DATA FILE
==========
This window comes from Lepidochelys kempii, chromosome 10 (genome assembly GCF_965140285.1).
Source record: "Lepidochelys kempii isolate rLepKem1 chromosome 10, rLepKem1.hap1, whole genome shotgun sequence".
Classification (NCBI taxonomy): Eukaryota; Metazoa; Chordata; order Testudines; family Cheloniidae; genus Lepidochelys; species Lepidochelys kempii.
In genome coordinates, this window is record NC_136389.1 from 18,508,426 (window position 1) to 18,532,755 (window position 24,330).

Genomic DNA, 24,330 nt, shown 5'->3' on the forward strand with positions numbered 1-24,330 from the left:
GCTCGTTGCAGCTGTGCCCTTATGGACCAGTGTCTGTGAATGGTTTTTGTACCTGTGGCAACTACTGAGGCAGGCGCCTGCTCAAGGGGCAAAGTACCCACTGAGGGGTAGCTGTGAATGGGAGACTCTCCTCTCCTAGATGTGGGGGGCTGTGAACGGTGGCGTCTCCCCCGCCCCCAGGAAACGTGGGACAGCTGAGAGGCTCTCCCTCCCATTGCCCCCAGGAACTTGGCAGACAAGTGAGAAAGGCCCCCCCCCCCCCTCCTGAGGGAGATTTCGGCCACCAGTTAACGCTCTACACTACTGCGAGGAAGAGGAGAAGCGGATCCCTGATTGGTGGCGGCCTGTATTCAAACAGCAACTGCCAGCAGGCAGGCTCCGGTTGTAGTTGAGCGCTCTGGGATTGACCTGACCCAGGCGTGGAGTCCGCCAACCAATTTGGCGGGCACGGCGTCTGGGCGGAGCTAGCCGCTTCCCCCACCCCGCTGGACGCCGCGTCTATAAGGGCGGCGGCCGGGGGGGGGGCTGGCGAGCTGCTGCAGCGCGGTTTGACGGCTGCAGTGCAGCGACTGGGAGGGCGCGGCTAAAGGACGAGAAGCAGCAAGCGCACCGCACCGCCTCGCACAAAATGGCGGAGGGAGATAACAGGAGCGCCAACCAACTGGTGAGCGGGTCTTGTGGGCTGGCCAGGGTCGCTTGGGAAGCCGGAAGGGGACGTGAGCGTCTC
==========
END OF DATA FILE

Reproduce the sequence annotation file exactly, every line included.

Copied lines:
This window comes from Lepidochelys kempii, chromosome 10 (genome assembly GCF_965140285.1).
Source record: "Lepidochelys kempii isolate rLepKem1 chromosome 10, rLepKem1.hap1, whole genome shotgun sequence".
Classification (NCBI taxonomy): Eukaryota; Metazoa; Chordata; order Testudines; family Cheloniidae; genus Lepidochelys; species Lepidochelys kempii.
In genome coordinates, this window is record NC_136389.1 from 18,508,426 (window position 1) to 18,532,755 (window position 24,330).

Genomic DNA, 24,330 nt, shown 5'->3' on the forward strand with positions numbered 1-24,330 from the left:
GCTCGTTGCAGCTGTGCCCTTATGGACCAGTGTCTGTGAATGGTTTTTGTACCTGTGGCAACTACTGAGGCAGGCGCCTGCTCAAGGGGCAAAGTACCCACTGAGGGGTAGCTGTGAATGGGAGACTCTCCTCTCCTAGATGTGGGGGGCTGTGAACGGTGGCGTCTCCCCCGCCCCCAGGAAACGTGGGACAGCTGAGAGGCTCTCCCTCCCATTGCCCCCAGGAACTTGGCAGACAAGTGAGAAAGGCCCCCCCCCCCCCTCCTGAGGGAGATTTCGGCCACCAGTTAACGCTCTACACTACTGCGAGGAAGAGGAGAAGCGGATCCCTGATTGGTGGCGGCCTGTATTCAAACAGCAACTGCCAGCAGGCAGGCTCCGGTTGTAGTTGAGCGCTCTGGGATTGACCTGACCCAGGCGTGGAGTCCGCCAACCAATTTGGCGGGCACGGCGTCTGGGCGGAGCTAGCCGCTTCCCCCACCCCGCTGGACGCCGCGTCTATAAGGGCGGCGGCCGGGGGGGGGGCTGGCGAGCTGCTGCAGCGCGGTTTGACGGCTGCAGTGCAGCGACTGGGAGGGCGCGGCTAAAGGACGAGAAGCAGCAAGCGCACCGCACCGCCTCGCACAAAATGGCGGAGGGAGATAACAGGAGCGCCAACCAACTGGTGAGCGGGTCTTGTGGGCTGGCCAGGGTCGCTTGGGAAGCCGGAAGGGGACGTGAGCGTCTC